The DoD Cyber Security Service Provider (CSSP) is a certification issued by the United States Department of Defense (DoD) that indicates a candidate’s fitness for the DoD Information Assurance (IA) workforce. CSSP certifications are dependent on job role and require completing a third-party certification and DoD specific training and requirements. This guide will describe the various job-specific CSSP certifications, the requirements for achieving each version, and the third-party certifications that are accepted for each job role.
What are the CSSP Levels?
The DoD Cyber Security Service Professional levels are broken out by job role. The five possible roles for a holder of a DoD CSSP certification include:
- Infrastructure support
- Incident responder
- Service provider manager
What are the DoD CSSP Requirements?
The majority of requirements for a certified DoD CSSP are the same across all job roles. However, the amount of recommended experience varies by job role, and the service provider manager is exempt from some of the requirements.
- Initial training: All CSSP job roles require initial training – in-class, distributed, blended, government and commercial provider options are all acceptable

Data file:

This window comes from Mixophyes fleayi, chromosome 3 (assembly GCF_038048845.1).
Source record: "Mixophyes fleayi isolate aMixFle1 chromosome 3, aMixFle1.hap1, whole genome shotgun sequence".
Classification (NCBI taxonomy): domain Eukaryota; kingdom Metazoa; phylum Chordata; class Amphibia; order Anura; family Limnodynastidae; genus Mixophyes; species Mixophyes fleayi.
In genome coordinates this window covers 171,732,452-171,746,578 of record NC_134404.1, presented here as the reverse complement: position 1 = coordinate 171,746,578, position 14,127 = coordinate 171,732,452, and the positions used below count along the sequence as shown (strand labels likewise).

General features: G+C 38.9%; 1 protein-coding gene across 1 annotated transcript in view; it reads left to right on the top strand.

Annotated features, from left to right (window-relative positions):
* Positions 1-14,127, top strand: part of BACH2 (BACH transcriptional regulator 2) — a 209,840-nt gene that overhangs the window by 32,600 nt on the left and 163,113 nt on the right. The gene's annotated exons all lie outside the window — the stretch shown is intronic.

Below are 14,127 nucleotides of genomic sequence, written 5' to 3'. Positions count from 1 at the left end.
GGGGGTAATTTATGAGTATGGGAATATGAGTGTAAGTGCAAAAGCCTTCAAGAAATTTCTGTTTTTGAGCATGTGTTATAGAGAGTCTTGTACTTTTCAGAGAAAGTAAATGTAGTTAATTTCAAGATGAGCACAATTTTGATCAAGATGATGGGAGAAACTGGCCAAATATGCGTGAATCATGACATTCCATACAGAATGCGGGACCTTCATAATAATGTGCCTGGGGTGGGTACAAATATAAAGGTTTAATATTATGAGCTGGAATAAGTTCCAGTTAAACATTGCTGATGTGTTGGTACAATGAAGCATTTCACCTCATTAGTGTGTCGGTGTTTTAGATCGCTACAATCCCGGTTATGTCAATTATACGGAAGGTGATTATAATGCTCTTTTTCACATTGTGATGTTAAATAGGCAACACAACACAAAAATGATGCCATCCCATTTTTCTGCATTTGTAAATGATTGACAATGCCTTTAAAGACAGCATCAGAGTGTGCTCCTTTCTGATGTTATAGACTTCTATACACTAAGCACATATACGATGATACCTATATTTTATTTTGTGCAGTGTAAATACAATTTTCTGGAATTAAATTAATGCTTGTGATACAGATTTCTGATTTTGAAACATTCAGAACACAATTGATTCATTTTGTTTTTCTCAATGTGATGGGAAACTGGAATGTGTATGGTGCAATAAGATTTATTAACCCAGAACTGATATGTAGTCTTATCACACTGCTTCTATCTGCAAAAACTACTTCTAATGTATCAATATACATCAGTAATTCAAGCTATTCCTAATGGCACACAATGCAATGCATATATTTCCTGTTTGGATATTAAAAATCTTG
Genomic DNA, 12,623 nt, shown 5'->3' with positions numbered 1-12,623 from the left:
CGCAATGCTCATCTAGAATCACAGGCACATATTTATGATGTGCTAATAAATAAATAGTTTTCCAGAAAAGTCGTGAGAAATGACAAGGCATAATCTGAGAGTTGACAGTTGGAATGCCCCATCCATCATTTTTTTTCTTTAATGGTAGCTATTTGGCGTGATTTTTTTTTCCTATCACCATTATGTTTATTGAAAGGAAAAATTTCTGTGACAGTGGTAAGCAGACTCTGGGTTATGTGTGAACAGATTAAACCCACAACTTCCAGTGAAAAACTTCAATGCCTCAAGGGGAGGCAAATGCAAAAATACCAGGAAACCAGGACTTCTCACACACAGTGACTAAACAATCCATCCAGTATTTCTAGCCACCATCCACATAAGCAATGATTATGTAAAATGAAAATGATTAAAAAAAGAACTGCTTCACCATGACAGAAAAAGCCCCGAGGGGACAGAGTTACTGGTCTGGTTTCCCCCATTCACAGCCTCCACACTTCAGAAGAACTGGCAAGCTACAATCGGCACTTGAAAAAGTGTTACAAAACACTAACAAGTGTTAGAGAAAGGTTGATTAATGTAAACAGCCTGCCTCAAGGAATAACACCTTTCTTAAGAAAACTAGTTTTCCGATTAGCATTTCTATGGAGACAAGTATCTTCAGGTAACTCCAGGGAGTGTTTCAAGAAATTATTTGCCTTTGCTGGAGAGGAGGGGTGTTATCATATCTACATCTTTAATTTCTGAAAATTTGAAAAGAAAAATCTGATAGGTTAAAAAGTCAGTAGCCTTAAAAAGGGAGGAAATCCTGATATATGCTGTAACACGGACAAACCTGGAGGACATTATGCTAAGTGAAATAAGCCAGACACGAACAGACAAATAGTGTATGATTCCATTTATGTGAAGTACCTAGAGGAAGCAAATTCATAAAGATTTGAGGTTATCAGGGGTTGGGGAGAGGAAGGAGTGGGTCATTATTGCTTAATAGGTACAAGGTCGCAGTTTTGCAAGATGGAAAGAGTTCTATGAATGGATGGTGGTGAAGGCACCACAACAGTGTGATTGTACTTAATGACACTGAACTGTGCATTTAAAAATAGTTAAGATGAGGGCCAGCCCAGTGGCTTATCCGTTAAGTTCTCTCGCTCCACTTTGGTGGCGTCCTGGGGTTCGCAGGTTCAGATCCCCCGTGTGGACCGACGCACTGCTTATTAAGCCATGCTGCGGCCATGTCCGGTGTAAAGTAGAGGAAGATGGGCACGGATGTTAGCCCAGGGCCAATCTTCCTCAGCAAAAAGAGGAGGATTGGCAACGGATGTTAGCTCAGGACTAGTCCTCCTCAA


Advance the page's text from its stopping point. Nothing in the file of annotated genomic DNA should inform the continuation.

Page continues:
- CSSP certification: All CSSP roles require earning a CSSP certification within six months
- OJT evaluation: The analyst, infrastructure support, incident responder and auditor job roles are required to complete on-the-job training evaluations
- CE certifications: The analyst, infrastructure support, incident responder and auditor job roles are required to complete a Computing Environment (CE) certification
- Maintaining certification status: All CSSP job roles are required to maintain their certification based on the requirements of their particular certification
- Continuing education: All CSSP job roles must fulfill their certification’s continuing education requirements
- Background investigation: Applicants may need to undergo a background investigation based upon their IA level (computer environment, network environment or enclave) and the requirements (Read more...)
*** This is a Security Bloggers Network syndicated blog from InfoSec Resources authored by Chris Sienko. Read the original post at: http://feedproxy.google.com/~r/infosecResources/~3/zHY8Rv4bZE8/